Tampa Bay Rays pitcher David Price delivers a (Credit: Getty)

Tampa Bay Rays pitcher David Price delivers a pitch during Game 2 of the ALDS against the Boston Red Sox. (Oct. 5, 2013)

David Lennon's top 10 storylines for MLB's second half

For those suffering from Jeter Fatigue after the Target Field retirement party for No. 2 in Minneapolis, the All-Star break probably felt four days too long this year. But the farewell tour for the Yankees’ captain still has another 60-plus games left, and possibly a few more in October, if Brian Cashman can recruit some rotation help in the next two weeks.

For that reason, we won’t include Derek Jeter in our list of top 10 story lines for the second half. He’s in his own special category.

Saying goodbye to an icon doesn’t happen every season even if it seems that way, with the baseball world getting Mariano Rivera and Jeter back to back. So Jeter will get his due, along with a few more going-away presents during the final stops in Boston, Toronto and Baltimore.

Sorry, haters. Jeter has hogged the 2014 spotlight for good reason, just as Alex Rodriguez stole the show for a bad reason a year ago. But let’s take a look at what else will be orbiting Planet Jeter in the next 2 1/2 months (and we promise not to mention Adam Wainwright).

1. Price is right?

Joe Maddon loves to embrace the underdog role
(Credit: Getty Images)

Joe Maddon loves to embrace the underdog role in Tampa Bay. With his collection of vintage colognes, preppy-themed dress-up trips and laissez-faire managing style, Maddon gets his team to win with an almost anti-establishment vibe. But the Rays’ hole this season might be too big to climb out of, and if so, the temptation to deal David Price could be too much to resist in this market. Price said during the All-Star break that if it comes to that, he’d like to sit down with the front office in the hope that they’d find an approved landing place. Price said he already has a short list in his mind, even though he doesn’t have a no-trade clause.

2. No more Beane-counting

It?s go time in Oakland, where general manager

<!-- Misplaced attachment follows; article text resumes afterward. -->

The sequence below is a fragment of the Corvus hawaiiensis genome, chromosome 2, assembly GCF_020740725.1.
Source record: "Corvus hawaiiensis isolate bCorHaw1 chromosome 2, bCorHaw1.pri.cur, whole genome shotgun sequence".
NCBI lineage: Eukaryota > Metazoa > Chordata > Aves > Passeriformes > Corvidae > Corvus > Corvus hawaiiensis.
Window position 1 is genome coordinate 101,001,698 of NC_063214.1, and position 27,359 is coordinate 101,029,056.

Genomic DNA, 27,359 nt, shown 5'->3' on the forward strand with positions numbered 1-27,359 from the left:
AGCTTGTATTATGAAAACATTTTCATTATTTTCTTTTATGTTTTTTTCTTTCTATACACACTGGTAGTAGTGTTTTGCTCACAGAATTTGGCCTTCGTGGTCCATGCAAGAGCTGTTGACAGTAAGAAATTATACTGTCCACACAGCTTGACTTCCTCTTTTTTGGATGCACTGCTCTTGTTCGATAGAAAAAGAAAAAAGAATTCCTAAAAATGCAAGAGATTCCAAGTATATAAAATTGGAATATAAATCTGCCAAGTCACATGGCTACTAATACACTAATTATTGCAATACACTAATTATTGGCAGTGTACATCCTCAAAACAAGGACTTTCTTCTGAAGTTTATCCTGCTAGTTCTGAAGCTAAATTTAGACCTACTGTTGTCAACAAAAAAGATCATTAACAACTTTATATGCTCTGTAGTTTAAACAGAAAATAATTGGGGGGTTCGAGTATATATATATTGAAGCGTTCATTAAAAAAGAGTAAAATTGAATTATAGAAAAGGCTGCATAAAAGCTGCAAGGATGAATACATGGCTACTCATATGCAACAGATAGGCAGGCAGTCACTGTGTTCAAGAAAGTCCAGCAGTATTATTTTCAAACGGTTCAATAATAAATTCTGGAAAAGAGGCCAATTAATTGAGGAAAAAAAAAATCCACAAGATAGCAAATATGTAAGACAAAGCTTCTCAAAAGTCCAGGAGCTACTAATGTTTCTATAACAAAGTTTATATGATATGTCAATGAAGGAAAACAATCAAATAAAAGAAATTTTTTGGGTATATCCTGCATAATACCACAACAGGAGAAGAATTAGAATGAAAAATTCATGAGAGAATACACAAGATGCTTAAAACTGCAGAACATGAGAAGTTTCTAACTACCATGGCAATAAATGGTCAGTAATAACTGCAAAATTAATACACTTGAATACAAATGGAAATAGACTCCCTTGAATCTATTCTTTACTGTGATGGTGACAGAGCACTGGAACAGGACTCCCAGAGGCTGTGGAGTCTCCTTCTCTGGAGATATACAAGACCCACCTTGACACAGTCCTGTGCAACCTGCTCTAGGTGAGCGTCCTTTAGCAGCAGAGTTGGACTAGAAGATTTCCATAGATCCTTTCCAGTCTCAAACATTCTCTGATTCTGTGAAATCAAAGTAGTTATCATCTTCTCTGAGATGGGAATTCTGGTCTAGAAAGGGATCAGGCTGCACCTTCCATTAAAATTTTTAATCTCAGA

(Credit: AP / Ben Margot)

It’s go time in Oakland, where general manager Billy Beane -- sitting on the majors’ best record -- still traded everyone’s top-rated shortstop prospect, Addison Russell, as the headliner in a package to the Cubs for the 1-2 pitching punch of Jeff Samardzija and Jason Hammel. There’s no clear winner in this deal. Not yet, anyway. If the A’s go on to win the World Series -- one Vegas book has them as the 6-1 favorite -- then Beane’s bold move will have paid off. He’ll also have another year of Samardzija, who is not a free agent until after 2015. If not, Beane could be looking longingly to the South Side’s rebuilding project.

3. Houston, we have a problem. Or two.

The Astros? stockpiling of No. 1 picks hit
(Credit: AP / U-T San Diego, Hayne Palmour IV)

The Astros’ stockpiling of No. 1 picks hit a snag last week when the team reportedly pulled its original $6.5-million signing bonus to high school lefthander Brady Aiken (pictured) because of concerns about an elbow ligament. Houston tried to renegotiate the bonus with Aiken, whom Astros GM Jeff Luhnow called “the most advanced high school pitcher I’ve ever seen in my entire career.” But talks broke off with Aiken and the team’s fifth-round pick, righthander Jacob Nix, and now the Players Association is considering legal action on behalf of the two players.

4. Will the Rockies sell high on Tulowitzki?

When a beloved franchise player in his prime
(Credit: AP)

When a beloved franchise player in his prime starts eyeing the door, as Troy Tulowitzki is doing in Colorado, it’s complicated. Now factor in that he’s under contract until 2020, with roughly $100 million on his deal. Oh, and Tulowitzki also happens to be the leading MVP candidate, with baseball’s best OPS at 1.041, a few ticks better than Mike Trout (1.008). Tulowitzki said he wants to play for a winning franchise, but he’s agreed to table trade discussions until the offseason. With so much at stake for both the player and the franchise, look for Tulo to have a monster second half.